By Michelle Gallina, principal product marketing manager, Adobe Creative Cloud

From its humble beginnings in George Rizkallah’s home, The Product Factory has grown into a respected post-house that has worked on everything from major Marvel Studio properties to small, independent features. A lover of editing and self-proclaimed “computer geek”, Rizkallah had both the skills and drive needed to attract an impressive and loyal client base that includes some of the biggest brands in both animation and live-action entertainment.

I recently spoke with Rizkallah about building The Product Factory, his latest project, Funny Or Die’s High Science, and why Adobe Premiere Prohas become the go-to choice for the company’s work.

Tell me about working on Funny Or Die’s High Science.

Rizkallah: It’s a six-episode series that teaches viewers about cutting-edge science with psychedelic humor. We’re more well-known for our animation work, but High Science is right up our alley because everything was shot on green screen. So the whole series has tons of animations and comps and CG art that we pulled together.

It was one of the biggest and most complicated projects we’d worked on, so we were really pushing the boundaries of our environment. We shot all six episodes in three days on green screen. We didn’t have a solid formula for exactly what the series was going to look like or feel like, so we did a lot of experimentation as we were working. We used Photoshop to design, After Effects to key and animate, and we put it all together in Premiere Pro. We even checked and fixed captions right on the timeline, saving time and money. 

Using Productions in Premiere Pro, we could have more than a dozen people working on it simultaneously. We’d have people adding animations to the face of a main robot character, pulling stock footage to place behind the green screens, and comping sequences all at once. There was CG animation edited into a Premiere project file out of house, then comped together with green screen footage. We’d clean up the green screens and pull it into the Production with the rest of the episode. was also fantastic for this project because it’s such a great way of sharing really specific notes while working remotely. It’s so easy to check on what notes we’ve got and figure out what still needs to be addressed and see draw overs from clients. It’s the perfect, easy to use tool.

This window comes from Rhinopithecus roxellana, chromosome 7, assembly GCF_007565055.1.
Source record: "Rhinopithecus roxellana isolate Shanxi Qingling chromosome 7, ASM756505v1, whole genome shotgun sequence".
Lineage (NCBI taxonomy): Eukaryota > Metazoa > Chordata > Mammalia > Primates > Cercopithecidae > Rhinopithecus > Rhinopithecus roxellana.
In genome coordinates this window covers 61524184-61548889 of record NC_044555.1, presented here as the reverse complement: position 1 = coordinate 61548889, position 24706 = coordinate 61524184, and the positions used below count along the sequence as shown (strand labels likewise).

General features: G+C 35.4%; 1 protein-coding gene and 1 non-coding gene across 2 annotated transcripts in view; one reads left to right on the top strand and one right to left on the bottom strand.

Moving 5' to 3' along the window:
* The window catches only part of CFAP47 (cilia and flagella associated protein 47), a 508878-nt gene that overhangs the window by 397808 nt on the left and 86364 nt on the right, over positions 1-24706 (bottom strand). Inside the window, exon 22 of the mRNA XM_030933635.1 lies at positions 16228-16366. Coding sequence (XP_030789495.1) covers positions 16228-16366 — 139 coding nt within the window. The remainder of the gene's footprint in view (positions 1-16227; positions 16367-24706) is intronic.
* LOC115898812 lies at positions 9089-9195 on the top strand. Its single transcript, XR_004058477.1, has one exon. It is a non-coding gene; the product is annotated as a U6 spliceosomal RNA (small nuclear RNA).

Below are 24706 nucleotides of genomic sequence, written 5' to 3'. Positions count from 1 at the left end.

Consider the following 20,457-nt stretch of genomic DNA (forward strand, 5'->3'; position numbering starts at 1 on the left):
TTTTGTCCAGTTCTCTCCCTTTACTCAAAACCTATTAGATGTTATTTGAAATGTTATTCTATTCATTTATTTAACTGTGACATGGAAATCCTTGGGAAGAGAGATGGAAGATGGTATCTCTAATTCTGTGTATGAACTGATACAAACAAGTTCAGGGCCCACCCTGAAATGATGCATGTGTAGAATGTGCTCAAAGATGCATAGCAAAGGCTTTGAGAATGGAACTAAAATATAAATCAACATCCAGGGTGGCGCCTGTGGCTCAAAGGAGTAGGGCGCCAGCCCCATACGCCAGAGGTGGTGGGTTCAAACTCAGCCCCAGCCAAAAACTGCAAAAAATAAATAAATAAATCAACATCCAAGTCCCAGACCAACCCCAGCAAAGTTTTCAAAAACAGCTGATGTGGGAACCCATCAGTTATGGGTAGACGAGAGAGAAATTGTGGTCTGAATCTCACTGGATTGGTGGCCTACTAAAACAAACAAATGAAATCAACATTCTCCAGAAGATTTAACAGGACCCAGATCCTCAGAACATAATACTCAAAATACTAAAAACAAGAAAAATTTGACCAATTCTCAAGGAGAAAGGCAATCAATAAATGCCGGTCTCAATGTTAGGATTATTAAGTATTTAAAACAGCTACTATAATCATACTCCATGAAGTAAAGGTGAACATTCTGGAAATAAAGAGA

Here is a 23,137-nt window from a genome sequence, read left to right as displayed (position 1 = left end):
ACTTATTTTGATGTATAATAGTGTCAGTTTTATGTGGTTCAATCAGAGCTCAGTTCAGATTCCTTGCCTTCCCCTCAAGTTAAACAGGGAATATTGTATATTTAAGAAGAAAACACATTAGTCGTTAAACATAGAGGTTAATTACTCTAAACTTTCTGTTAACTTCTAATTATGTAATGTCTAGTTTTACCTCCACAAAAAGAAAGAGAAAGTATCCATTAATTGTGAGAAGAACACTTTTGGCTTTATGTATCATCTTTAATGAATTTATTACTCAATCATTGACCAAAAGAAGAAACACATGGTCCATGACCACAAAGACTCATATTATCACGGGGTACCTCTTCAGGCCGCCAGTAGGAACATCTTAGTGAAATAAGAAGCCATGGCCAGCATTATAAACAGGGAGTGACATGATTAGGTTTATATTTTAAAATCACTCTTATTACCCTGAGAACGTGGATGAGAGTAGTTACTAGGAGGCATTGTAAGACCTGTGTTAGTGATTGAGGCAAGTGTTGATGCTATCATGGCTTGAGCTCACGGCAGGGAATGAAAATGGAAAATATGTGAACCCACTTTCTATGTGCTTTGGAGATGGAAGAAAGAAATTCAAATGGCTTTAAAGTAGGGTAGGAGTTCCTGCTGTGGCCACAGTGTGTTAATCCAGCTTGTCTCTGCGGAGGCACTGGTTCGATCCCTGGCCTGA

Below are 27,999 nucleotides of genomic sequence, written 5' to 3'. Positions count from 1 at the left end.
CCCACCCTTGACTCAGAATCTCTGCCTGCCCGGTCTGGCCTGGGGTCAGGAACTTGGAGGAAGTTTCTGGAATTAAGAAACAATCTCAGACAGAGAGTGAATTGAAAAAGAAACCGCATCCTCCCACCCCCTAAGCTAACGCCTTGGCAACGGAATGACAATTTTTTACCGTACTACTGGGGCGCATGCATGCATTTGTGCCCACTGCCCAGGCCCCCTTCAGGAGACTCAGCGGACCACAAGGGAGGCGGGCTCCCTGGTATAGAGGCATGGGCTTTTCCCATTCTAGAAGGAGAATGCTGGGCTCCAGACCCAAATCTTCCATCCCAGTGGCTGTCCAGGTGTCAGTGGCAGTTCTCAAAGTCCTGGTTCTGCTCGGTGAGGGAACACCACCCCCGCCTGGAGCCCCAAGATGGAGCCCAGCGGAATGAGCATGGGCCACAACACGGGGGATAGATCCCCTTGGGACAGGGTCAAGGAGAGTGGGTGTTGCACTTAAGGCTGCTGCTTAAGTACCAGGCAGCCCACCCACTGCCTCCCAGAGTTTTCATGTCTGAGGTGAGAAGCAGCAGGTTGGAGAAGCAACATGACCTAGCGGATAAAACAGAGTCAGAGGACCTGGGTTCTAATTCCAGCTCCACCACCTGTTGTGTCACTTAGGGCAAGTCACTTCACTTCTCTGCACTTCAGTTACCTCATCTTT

Hiisci103_timeline2_0'Funny Or Die’s High Science' timeline in Adobe Premiere ProCredit: Courtesy of George Rizkallah

How did you get into post production?

Rizkallah: I went to school in central Florida to learn film editing, like actually cutting together 35 mm film. Those were the days when editing stations took up a whole room and if you dropped a frame, you were literally dropping it somewhere. I remember getting home one day and finding a frame in my shoe.

I got an editing job at a little local post-production house, but everything changed when they got this new Avid machine. It was mind-blowing at the time. I loved editing: just being alone in a room, staring at those lights, working by myself. But I was also a huge computer nerd. So it was like the best of both worlds. From there, I taught myself and one thing led to another, and I ended up as an assistant editor in LA.

How did The Product Factory get started?

Rizkallah: Final Cut Pro came along and started to change the game. I didn’t have to invest in a huge machine. I could build my own computer and start editing at home. So I started doing my own thing out of my house. I had a friend who told me he was getting a big new job — it turned out he became the head of animation for Marvel. He asked if I could help out with some animatics. I hadn’t really worked in animation before, but I went for it. It became an ongoing relationship, and The Product Factory kept growing as Marvel grew. We’ve done a lot of high-profile work in live action, but we’re still well-known for animation.